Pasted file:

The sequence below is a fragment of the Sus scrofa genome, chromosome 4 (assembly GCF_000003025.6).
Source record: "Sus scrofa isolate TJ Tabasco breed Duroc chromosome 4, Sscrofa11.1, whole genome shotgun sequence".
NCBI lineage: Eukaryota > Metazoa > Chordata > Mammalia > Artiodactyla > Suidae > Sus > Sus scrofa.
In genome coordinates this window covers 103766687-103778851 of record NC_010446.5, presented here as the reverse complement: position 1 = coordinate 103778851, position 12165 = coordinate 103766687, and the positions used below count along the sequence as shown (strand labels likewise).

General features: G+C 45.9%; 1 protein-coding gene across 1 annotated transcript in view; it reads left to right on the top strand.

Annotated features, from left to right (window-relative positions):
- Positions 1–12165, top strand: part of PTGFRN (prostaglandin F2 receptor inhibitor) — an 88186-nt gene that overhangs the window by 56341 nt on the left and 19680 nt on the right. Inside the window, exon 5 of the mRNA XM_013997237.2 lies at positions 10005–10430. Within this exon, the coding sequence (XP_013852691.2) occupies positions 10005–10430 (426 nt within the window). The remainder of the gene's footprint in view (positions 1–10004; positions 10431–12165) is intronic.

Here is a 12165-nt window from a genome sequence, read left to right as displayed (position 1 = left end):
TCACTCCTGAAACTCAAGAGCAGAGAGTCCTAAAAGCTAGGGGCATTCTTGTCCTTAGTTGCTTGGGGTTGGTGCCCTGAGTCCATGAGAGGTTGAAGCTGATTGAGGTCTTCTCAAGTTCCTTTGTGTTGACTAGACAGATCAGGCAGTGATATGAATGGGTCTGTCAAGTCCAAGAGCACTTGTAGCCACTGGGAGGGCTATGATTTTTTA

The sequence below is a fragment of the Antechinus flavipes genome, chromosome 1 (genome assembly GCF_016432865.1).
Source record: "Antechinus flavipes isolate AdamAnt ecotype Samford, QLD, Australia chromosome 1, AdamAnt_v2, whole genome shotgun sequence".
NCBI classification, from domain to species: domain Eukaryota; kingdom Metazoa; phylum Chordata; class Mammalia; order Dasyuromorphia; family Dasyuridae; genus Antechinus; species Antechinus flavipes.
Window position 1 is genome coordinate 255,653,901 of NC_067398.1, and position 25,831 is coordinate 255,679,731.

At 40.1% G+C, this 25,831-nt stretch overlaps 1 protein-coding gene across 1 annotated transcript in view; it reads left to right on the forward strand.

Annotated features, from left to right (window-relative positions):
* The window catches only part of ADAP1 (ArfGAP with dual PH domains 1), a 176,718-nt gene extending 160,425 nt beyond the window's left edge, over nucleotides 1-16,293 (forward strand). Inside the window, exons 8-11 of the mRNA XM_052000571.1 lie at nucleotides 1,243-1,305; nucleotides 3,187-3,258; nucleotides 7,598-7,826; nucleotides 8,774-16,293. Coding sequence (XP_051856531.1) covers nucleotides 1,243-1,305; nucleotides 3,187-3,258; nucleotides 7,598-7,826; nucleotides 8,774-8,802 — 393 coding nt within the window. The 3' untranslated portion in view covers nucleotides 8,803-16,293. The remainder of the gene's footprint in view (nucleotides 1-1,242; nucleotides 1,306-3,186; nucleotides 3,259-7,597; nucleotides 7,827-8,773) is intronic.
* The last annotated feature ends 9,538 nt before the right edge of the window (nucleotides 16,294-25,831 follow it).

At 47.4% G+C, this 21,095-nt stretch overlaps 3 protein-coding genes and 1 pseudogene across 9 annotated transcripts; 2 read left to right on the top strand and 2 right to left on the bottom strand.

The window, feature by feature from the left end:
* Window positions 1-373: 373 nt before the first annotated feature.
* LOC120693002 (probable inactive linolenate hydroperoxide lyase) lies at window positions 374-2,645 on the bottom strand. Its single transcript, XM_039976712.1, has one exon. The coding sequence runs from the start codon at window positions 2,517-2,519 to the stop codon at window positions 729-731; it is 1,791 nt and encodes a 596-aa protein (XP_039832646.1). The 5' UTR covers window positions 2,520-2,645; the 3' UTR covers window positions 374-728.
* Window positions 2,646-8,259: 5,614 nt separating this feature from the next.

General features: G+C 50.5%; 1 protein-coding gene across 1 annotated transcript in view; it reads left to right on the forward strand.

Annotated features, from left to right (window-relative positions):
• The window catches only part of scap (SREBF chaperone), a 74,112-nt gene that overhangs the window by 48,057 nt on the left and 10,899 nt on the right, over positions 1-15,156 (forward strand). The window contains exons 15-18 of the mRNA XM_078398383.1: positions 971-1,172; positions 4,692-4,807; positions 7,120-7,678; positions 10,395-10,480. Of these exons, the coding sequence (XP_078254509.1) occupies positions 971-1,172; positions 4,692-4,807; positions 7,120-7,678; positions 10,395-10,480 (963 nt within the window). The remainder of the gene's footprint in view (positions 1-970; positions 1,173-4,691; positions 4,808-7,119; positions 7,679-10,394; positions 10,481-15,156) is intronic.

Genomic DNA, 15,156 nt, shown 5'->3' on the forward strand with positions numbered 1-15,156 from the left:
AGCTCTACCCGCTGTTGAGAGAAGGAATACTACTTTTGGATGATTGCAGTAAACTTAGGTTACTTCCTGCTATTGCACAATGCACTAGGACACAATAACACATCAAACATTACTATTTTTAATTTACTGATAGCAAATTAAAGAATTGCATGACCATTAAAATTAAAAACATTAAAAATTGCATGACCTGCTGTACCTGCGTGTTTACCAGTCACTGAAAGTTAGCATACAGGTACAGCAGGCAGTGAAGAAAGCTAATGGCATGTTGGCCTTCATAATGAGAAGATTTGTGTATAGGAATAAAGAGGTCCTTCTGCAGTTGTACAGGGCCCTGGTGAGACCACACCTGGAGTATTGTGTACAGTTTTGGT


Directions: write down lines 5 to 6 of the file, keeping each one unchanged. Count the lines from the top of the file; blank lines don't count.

General features: G+C 45.9%; 1 protein-coding gene across 1 annotated transcript in view; it reads left to right on the top strand.

Annotated features, from left to right (window-relative positions):